What is Escheat?

If you do not have a valid Florida will or trust at the time of your death, the State of Florida can claim your property after you pass away through escheat if you have no heirs or relatives that come forward to make a claim. The court will issue an order whereby your property gets transferred to the State of Florida. However, if an heir does come forward, the heir can make a claim with the court.

If you believe you are entitled to your relative’s estate, you should speak with a Miami probate and estate attorney. Since escheat and intestate matters are complex, the assistance of a Miami probate and estate attorney is generally required to help you make your claim. The attorney can file the necessary paperwork with the Miami-Dade Probate Clerk’s Office to schedule a hearing and can represent you at court in the matter.

The claim must be made within three months after the publication of the Notice of Administration. An heir must establish that they are related to the decedent through birth certificates, family tree or genealogy charts. The attorney will review the documentation to make sure that it is sufficient for the court to rule in favor of the claimant and recognize the claimant as the rightful heir of the decedent. The court will issue an order approving the decedent’s heir so that the assets can be distributed to the heir after all the claims have been paid and the estate can be closed.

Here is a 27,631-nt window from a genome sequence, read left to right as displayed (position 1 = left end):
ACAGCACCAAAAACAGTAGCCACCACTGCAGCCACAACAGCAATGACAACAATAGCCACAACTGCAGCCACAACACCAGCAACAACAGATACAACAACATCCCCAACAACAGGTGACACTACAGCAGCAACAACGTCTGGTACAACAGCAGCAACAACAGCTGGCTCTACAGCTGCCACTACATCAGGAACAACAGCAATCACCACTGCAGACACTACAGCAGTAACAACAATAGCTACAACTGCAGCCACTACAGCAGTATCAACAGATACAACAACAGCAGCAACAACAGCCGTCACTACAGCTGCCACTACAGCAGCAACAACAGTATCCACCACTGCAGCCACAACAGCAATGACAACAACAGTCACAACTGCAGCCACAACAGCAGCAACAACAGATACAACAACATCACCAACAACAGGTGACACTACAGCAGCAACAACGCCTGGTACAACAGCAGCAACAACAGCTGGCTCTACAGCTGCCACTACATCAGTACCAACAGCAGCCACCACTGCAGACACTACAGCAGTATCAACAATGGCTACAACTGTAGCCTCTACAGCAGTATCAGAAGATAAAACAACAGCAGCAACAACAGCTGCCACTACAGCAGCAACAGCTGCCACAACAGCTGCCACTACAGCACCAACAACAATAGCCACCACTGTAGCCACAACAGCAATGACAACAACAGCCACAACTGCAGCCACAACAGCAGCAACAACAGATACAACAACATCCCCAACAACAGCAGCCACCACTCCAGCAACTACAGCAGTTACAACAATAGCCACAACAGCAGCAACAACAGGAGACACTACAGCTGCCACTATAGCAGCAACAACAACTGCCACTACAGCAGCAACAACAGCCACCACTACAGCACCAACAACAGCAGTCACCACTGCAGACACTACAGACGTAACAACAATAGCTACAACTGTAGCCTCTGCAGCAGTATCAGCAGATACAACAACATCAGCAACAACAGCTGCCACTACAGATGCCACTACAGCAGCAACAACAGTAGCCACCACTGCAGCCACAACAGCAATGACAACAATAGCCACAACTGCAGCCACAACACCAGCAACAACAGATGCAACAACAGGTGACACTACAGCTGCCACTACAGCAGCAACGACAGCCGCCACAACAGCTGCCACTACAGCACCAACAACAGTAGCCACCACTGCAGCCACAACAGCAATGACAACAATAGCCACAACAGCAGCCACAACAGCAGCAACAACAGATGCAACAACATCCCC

The attorney can also assist with accountings and locating assets, managing estate property and preparing and filing estate tax returns.

Importance of Making a Will and Trust

In order to avoid your property going to the State of Florida as unclaimed property and to maintain control of the disposition of your assets after your death, you should make a valid Florida will and/or trust. Even if you do not have heirs, you may want to leave your assets to someone else or to a charity, especially if you have a large estate. Trusts are not subject to probate, and you can reduce your estate taxes by using a trust.
You can also give away your assets while you are still living. Under federal gift tax laws, you are entitled to gift $13,000 a year tax free to any person you want. Married persons can each gift $13,000 so the same person or different persons. Assets such as real estate that are held jointly are not subject to probate. Also, insurance policies and retirement accounts are not subject to probate because they have named beneficiaries.

Protect your assets through proper estate planning to avoid the escheat of your property by speaking with an experienced Miami probate and estate attorney.

If you wish to speak to a Miami estate attorney, call the Law Offices of Albert Gurevich at (786) 522-1411.